VALENTINES DAY REMEMBERED

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Musing with Cecil Buffington

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 February 5, 2012

Musing with Cecil Buffington

Valentine’s Day 55 Years ago at Jefferson High school

With another Valentine’s Day just around the corner, it stands to reason, being somewhat of a history buff , ( no pun intended ), it will conjure up memories of some of the Valentine day’s that stand out in my mind.

I think the kids in my early classes at Jefferson exchanged Valentines up until about the seventh grade. Then, Junior high came and we moved on to more teenage interests like sports, looking for that special boy/girl friend or just trying to adapt to the changing of classrooms for every class.

I well remember my sixth grade class in 1957. Ms. Witherspoon was my teacher. A sweet, dark haired lady that I found to be very student oriented as she put up with the crazy guy likes of Douglas Shoemake, Roger Dixon, Jerry Ledford, E.J Edwards, Buck Tolbert, myself and the assorted just turned teen misfits that made up that Class of ‘57.

Some of the sweet young ladies in that class were Doris Sears, Martha Anglin, Madalyne Venable, Mary Ann Johnson, Mary Ann Crenshaw and Peggy Strickland. To tell you the truth, I can’t remember the rest of that particular class in that 55 years was a long, long time ago.

This was a time when Valentines Day was a special day. While many of the kids in the class would simply give valentines to everyone in the room, some only passed them out to special friends. Some junior macho guys I knew would only pass them out to girls.

I usually gave valentines to every one in the class and to some of the other kids in Mrs. Ash and Mrs. Boggs class. They taught the other two sixth grade classes. These classrooms were located directly across the hall from Ms. Witherspoon’s class. I had some special friends in those other classes that I had attended school with during my early years that I felt beholding to give valentines. Some of the greatest disappointments I ever had was when that cute little girl that I sort of had a back of the mind liking for didn’t give me a valentine. And of course, one of the greatest all-time mysteries of my life was when I received that valentine that had “Guess Who” written on the back. I must have asked a dozen classmates if they knew who sent me that valentine. Some gave me back a knowing-like smile, but I never found out the identity of “Guess Who”.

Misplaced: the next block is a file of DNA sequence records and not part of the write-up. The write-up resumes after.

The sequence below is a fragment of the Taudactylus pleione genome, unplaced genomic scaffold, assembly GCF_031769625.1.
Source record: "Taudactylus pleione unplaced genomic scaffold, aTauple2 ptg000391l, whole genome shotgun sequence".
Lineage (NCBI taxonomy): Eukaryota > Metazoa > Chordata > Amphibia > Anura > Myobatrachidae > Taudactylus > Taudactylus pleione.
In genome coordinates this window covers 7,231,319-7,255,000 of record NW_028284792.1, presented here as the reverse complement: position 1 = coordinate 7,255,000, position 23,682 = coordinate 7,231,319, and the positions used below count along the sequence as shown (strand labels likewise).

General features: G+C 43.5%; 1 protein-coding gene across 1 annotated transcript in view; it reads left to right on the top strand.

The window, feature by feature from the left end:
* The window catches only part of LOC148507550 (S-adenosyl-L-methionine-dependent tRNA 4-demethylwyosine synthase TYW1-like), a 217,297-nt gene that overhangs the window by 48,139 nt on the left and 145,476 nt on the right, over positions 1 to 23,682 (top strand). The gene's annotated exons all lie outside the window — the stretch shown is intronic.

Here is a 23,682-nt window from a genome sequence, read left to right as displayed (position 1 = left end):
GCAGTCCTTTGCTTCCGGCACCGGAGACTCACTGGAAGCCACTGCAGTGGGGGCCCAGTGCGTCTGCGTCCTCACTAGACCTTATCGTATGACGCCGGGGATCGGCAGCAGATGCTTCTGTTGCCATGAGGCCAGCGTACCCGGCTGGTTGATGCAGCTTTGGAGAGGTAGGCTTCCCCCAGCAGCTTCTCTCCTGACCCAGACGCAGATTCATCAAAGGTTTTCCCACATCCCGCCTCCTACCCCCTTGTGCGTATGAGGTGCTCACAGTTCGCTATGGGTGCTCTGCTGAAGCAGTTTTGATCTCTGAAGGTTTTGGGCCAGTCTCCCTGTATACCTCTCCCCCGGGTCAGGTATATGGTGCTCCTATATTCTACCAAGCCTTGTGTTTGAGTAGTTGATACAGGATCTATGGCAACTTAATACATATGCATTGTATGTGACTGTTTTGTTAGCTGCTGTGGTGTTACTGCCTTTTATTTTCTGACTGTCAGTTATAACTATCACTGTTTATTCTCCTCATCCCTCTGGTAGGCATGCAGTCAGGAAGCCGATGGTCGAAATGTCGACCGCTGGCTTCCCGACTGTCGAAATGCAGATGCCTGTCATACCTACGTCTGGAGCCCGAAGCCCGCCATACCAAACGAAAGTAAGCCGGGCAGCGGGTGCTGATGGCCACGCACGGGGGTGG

Like many of the old traditions of my youth, the passing of valentines went the way of the dinosaur as integration, the banning of prayer in school and other childhood activities became either banned or just discontinued. The “old” days became the “modern” days and traditions died a slow and painful death.

When integration hit Jefferson High School in the late 60’s, it became just too large a burden to maintain the old tradition as the whites would give valentines to whites and blacks would give valentines to blacks. It was a practice that begat divisiveness. A virtual nationwide ban of swapping of valentines sort of became an unwritten law as the 70’s moved into the 80’s.

Now I hear it is done somewhat on a non-formal basis between some of the kids in school, but not in any great ceremonious function as was prevalent during my grammar school days in the 50’s.

Current trends and traditions will continue to move forward. Valentine’s Day will become even less of a meaningful holiday as we move into the 20’s and 30’s. This is conjecture on my part, of course, but there is one thing I am relatively sure of. After 55 years, I have finally accepted the fact that I’ll probably never learn he identity of  “Guess Who".

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Typical boy to girl valentine from 1955.

Generic valentine for all genders to all genders.

You had to give your teacher a valentine. 

Typical boy to girl valentine from 1955.

Typical girl to boy valentines from 1955.

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